Foods to Eat and to Avoid When Living With IBSApr 21, 2021 09:00AM ● By Boitumelo Masihleho
If you suffer from irritable bowel syndrome (IBS), you are not alone. IBS is common, with prevalence estimated at 10% to 15%, yet many people remain undiagnosed. Those with IBS feel that they are unable to eat various foods because of the negative way their bodies respond. While some foods may be problematic, there are still many foods that people with IBS can safely eat. April was designated as the IBS Awareness Month by the International Foundation for Functional Gastrointestinal Disorders organization. We’re highlighting which foods are great for those with IBS and which foods to avoid.
Milk and Lactose
According to a study by Johns Hopkins Medicine, up to 70% of adults worldwide don’t produce large quantities of lactase, an enzyme that breaks down the sugar lactose in milk. This usually leads to these dairy products causing gas and bloating as the lactose gets broken down by bacteria in your colon.
There are many great substitutes on the market for lactose-free milk, such as soy, oat, almond, and rice milk. Soft cheeses such as cottage and cream cheese tend to be higher in lactose than hard cheeses such as parmesan and roman. A great substitute for butter is a non-dairy spread like almond butter.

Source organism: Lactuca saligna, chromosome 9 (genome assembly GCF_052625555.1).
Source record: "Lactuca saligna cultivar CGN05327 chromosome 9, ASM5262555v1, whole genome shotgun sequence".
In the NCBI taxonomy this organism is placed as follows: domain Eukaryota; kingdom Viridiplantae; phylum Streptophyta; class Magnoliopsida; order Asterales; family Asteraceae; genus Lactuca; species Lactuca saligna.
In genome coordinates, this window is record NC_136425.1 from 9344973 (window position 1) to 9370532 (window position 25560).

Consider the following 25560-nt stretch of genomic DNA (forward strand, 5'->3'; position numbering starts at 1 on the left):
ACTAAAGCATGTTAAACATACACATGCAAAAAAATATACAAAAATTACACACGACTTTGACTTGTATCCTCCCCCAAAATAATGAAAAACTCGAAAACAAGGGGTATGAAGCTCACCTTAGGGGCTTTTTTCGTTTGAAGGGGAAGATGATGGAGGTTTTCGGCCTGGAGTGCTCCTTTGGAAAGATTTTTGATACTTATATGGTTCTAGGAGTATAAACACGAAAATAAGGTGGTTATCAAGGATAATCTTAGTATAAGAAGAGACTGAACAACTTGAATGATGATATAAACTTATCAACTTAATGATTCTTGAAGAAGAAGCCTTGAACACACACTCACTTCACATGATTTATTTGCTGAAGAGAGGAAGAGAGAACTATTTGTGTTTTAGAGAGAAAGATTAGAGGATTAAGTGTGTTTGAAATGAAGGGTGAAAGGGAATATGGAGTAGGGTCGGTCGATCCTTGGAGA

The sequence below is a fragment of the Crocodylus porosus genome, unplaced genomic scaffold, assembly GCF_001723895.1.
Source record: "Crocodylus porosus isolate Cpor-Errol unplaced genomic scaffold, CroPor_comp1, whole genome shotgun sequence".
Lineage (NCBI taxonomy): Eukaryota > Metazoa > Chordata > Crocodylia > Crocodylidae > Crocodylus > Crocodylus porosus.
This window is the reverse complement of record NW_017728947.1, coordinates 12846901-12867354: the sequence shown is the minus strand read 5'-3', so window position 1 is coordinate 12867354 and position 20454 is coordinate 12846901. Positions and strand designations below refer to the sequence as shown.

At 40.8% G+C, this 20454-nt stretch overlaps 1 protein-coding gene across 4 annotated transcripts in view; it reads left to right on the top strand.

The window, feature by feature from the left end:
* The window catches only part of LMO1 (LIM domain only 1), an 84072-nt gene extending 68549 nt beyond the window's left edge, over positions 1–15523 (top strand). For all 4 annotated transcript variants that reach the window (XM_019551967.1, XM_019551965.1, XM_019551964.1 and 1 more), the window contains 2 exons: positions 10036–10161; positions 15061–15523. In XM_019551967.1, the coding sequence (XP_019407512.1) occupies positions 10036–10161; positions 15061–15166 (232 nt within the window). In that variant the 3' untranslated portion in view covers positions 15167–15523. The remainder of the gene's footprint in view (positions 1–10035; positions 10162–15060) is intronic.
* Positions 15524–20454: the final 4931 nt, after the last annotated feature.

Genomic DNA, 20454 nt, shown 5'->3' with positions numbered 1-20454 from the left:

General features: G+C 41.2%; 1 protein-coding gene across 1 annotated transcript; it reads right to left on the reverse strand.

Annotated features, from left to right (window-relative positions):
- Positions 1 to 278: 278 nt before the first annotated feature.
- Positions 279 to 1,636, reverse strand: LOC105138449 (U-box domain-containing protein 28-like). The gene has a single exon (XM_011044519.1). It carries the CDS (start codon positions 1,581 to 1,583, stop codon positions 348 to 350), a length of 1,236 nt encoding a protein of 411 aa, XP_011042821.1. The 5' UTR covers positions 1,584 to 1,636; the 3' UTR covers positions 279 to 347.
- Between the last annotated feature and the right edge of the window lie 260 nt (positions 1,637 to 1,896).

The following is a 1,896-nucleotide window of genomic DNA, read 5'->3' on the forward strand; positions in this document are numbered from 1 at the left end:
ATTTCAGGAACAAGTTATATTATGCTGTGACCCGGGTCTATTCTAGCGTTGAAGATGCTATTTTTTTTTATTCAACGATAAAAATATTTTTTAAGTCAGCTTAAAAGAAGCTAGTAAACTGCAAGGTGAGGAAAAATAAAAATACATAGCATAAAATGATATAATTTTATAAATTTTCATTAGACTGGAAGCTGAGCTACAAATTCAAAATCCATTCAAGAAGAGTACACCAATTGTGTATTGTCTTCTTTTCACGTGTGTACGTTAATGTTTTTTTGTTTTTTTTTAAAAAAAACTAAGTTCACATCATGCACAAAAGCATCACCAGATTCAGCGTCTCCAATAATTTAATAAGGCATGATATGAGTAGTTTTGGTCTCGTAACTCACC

The sugar fructose often found in most fruits can cause some problems for those with IBS. Apples, peaches, pears, watermelon, and some dried fruits are high in fructose and should be avoided. Opt for fruits like blueberries, bananas, kiwi, oranges, grape, strawberries, honeydew, and cantaloupe, which are usually better tolerated by IBS suffers because of lower fructose levels.
Cruciferous vegetables such as broccoli, cauliflower, brussels sprouts, cabbage, arugula, and kale have the power to trigger IBS. These vegetables contain raffinose, a type of carbohydrate our bodies don’t tolerate very well. Fortunately, a large number of vegetables tend to be well tolerated by people with IBS, such as carrots, squash, green beans, eggplant, sweet potatoes, and zucchini.
Alcohol and caffeine
Alcohol is a known gut irritant, but not all alcohol. Beer and red wine are popular irritants for those with IBS. However, gin, whiskey, and tequila can be tolerated when not taken with sugary mixers. Caffeine is also a known stimulant, but sadly there isn’t a substitute for this. Sadly this also applies to caffeinated tea, soda, and energy drinks. If diarrhea is a symptom of your IBS, it may be wise to avoid caffeine.
Boitumelo Masihleho is a South African digital content creator. She graduated with a Bachelor of Arts from Rhodes University in Journalism and Media Studies and Politics and International Studies.
She's an experienced multimedia journalist who is committed to writing balanced, informative and interesting stories on a number of topics. Boitumelo has her own YouTube channel where she shares her love for affordable beauty and lifestyle content.